Climate toolkit takes ride on NASA plane

A scientific instrument developed by Edinburgh researchers has taken to the skies aboard a NASA research aircraft.

The GHOST instrument (Greenhouse Observations of the Stratosphere and Troposphere) was developed by the STFC Astronomy Technology Centre in Edinburgh, in collaboration with the Universities of Edinburgh and Leicester.

The device, on board NASA’s Global Hawk aircraft, is flying above the equatorial regions of the Pacific Ocean, measuring greenhouse gases such as carbon dioxide and methane across large regions in fine detail.

High altitude

Having detailed measurements will allow scientists to produce precise maps of where greenhouse gases are being released and taken up at the Earth’s surface - vital information for international climate negotiations.

The aircraft is flying at an altitude of 20km, where the lowest layer of the atmosphere, the troposphere, meets the stratosphere above.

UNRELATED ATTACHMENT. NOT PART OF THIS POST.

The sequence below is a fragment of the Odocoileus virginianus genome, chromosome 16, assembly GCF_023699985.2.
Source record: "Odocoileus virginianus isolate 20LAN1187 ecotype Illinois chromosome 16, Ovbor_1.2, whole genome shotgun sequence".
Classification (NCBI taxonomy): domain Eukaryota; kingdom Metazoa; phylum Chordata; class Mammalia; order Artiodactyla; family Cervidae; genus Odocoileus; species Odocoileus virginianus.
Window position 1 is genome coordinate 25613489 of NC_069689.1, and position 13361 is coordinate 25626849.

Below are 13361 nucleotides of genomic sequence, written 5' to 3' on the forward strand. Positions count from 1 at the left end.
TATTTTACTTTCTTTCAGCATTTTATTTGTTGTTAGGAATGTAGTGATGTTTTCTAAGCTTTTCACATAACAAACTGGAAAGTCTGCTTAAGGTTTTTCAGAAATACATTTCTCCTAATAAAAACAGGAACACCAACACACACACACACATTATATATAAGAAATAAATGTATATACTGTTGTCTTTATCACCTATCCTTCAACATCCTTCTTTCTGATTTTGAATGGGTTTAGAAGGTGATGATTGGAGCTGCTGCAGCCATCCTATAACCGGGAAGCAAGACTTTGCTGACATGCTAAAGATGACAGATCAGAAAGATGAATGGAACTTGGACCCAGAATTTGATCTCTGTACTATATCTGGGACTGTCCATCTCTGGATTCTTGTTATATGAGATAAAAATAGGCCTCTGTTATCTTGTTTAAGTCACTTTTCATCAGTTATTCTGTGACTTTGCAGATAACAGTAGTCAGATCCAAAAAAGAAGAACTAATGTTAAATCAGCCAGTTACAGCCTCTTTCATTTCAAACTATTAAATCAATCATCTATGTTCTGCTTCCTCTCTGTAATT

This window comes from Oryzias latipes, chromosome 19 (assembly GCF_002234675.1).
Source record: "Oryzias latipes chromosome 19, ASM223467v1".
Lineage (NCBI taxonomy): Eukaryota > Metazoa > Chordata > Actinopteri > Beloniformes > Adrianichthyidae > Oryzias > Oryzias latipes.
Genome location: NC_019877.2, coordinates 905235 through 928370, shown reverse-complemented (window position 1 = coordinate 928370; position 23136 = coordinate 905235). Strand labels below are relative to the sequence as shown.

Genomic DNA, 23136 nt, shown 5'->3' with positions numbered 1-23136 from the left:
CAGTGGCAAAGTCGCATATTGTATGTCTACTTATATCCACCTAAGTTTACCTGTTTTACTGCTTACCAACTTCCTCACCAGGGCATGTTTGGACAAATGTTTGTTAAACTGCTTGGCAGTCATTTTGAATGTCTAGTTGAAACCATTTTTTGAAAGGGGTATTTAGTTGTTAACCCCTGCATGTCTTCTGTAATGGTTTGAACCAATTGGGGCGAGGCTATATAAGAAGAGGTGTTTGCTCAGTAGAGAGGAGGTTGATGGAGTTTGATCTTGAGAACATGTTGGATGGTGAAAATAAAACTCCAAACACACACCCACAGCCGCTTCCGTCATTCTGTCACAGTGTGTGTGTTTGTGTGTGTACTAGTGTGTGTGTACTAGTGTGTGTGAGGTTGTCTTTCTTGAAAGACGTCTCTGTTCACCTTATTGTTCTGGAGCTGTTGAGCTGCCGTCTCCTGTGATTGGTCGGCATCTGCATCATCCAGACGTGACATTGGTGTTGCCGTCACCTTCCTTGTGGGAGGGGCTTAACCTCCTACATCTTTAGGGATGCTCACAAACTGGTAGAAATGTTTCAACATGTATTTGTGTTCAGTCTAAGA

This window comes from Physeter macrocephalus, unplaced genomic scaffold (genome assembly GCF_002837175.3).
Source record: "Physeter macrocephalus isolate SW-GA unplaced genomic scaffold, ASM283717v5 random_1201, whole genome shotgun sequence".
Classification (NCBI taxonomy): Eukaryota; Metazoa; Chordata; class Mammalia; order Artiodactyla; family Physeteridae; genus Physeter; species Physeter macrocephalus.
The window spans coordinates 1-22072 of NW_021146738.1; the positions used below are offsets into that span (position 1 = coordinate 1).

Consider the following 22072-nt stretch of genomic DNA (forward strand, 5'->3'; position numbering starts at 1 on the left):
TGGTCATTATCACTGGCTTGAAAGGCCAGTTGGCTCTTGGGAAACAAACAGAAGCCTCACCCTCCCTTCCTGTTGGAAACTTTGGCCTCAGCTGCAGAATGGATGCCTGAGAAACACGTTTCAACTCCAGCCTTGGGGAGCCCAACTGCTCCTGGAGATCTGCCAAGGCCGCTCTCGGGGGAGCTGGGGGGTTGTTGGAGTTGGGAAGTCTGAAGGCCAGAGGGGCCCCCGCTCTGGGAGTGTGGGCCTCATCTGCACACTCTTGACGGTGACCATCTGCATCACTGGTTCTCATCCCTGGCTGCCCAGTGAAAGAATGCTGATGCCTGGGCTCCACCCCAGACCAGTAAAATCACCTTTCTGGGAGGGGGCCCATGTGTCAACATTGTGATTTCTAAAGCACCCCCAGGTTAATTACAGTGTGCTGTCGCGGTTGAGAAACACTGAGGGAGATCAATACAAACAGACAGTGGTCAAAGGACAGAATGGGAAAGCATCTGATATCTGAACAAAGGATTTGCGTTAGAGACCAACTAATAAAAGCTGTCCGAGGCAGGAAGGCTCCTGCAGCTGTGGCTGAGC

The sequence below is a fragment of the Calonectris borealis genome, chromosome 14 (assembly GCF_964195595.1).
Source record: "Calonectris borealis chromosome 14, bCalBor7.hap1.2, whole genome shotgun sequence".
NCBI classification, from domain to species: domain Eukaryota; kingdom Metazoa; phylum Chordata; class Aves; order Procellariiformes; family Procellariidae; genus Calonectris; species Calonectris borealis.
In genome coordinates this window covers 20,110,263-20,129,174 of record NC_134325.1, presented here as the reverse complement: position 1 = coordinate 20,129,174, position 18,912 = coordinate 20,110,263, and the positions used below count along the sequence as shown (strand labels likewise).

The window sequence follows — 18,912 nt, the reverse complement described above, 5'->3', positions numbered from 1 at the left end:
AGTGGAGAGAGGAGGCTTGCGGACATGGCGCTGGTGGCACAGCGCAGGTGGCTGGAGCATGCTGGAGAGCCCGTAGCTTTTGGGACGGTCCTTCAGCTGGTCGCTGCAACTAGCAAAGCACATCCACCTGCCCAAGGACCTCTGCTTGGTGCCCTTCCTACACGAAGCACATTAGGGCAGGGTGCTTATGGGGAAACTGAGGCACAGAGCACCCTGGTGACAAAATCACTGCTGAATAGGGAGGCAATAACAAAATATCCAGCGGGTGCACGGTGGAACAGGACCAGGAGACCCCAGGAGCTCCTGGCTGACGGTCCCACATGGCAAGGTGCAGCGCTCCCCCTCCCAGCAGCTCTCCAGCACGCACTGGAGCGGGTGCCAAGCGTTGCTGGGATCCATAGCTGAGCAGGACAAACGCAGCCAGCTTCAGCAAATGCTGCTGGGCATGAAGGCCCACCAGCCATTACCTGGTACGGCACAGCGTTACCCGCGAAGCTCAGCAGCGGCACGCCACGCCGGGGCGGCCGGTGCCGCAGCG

Scientists believe this area, known as the tropopause, plays a critical role in Earth’s climate.

Also on board the aircraft is a second instrument, AIITS (the Aerosol Ice Interface Transition Spectrometer), which measures particles such as dust, water droplets, and ice crystals.

Joint study

The transport of particles and pollutants between the troposphere and stratosphere plays a crucial role in the climate system and the health of the ozone layer.

AIITS was jointly developed by the Universities of Hertfordshire and Manchester.

The two instruments, developed as part of the Natural Environment Research Council’s Co-ordinated Airborne Studies in the Tropics (CAST) project, are the first from the UK to take advantage of the Global Hawk’s capabilities.

Pilotless flight

The uninhabited aircraft, based at NASA’s Armstrong Flight Research Centre, California, can fly at double the altitude of a commercial jet for more than a day at a time, travelling the equivalent of half of Earth’s circumference in a single flight.

The two UK pieces of kit were joined onboard by instruments from NASA’s Airborne Tropical Tropopause Experiment (ATTREX).